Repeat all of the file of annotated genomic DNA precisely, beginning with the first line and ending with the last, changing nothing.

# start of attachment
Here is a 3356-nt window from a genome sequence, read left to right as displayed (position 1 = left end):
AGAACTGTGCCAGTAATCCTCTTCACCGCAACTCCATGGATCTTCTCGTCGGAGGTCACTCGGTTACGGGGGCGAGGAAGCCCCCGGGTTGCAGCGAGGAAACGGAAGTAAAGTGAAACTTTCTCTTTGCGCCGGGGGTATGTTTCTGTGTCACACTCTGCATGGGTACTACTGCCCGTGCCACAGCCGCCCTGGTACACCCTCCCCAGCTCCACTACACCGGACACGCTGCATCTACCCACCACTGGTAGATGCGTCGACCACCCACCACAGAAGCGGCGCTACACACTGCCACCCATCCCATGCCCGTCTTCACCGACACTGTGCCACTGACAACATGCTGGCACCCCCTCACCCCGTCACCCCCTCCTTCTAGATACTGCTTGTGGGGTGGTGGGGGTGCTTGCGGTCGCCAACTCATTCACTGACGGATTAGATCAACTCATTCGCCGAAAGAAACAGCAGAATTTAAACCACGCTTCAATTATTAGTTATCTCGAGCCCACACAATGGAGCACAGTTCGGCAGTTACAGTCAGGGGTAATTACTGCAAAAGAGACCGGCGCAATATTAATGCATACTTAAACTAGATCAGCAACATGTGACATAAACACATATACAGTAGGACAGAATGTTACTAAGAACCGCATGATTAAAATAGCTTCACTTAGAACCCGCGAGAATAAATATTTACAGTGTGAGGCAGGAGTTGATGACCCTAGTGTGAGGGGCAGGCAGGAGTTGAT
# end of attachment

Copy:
Here is a 3356-nt window from a genome sequence, read left to right as displayed (position 1 = left end):
AGAACTGTGCCAGTAATCCTCTTCACCGCAACTCCATGGATCTTCTCGTCGGAGGTCACTCGGTTACGGGGGCGAGGAAGCCCCCGGGTTGCAGCGAGGAAACGGAAGTAAAGTGAAACTTTCTCTTTGCGCCGGGGGTATGTTTCTGTGTCACACTCTGCATGGGTACTACTGCCCGTGCCACAGCCGCCCTGGTACACCCTCCCCAGCTCCACTACACCGGACACGCTGCATCTACCCACCACTGGTAGATGCGTCGACCACCCACCACAGAAGCGGCGCTACACACTGCCACCCATCCCATGCCCGTCTTCACCGACACTGTGCCACTGACAACATGCTGGCACCCCCTCACCCCGTCACCCCCTCCTTCTAGATACTGCTTGTGGGGTGGTGGGGGTGCTTGCGGTCGCCAACTCATTCACTGACGGATTAGATCAACTCATTCGCCGAAAGAAACAGCAGAATTTAAACCACGCTTCAATTATTAGTTATCTCGAGCCCACACAATGGAGCACAGTTCGGCAGTTACAGTCAGGGGTAATTACTGCAAAAGAGACCGGCGCAATATTAATGCATACTTAAACTAGATCAGCAACATGTGACATAAACACATATACAGTAGGACAGAATGTTACTAAGAACCGCATGATTAAAATAGCTTCACTTAGAACCCGCGAGAATAAATATTTACAGTGTGAGGCAGGAGTTGATGACCCTAGTGTGAGGGGCAGGCAGGAGTTGAT